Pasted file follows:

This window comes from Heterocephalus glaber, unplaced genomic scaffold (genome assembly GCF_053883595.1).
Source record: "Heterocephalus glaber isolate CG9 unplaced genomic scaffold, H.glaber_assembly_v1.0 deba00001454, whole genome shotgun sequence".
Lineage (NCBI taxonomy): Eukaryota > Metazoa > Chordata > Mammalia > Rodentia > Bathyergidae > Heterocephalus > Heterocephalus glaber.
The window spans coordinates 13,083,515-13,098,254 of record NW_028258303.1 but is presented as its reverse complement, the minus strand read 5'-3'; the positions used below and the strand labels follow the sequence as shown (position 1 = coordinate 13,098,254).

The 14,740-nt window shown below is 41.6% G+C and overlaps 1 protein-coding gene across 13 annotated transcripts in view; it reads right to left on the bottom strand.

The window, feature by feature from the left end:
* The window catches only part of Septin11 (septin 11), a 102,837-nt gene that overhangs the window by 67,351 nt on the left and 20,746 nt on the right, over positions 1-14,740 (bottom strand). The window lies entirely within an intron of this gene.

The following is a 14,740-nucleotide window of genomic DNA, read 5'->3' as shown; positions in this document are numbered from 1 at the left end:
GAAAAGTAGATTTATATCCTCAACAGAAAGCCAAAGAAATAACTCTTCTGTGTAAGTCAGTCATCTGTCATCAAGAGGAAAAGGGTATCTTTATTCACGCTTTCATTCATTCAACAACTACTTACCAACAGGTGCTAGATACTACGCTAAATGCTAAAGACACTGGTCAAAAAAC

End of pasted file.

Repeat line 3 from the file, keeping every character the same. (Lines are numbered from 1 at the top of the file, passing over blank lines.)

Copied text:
Lineage (NCBI taxonomy): Eukaryota > Metazoa > Chordata > Mammalia > Rodentia > Bathyergidae > Heterocephalus > Heterocephalus glaber.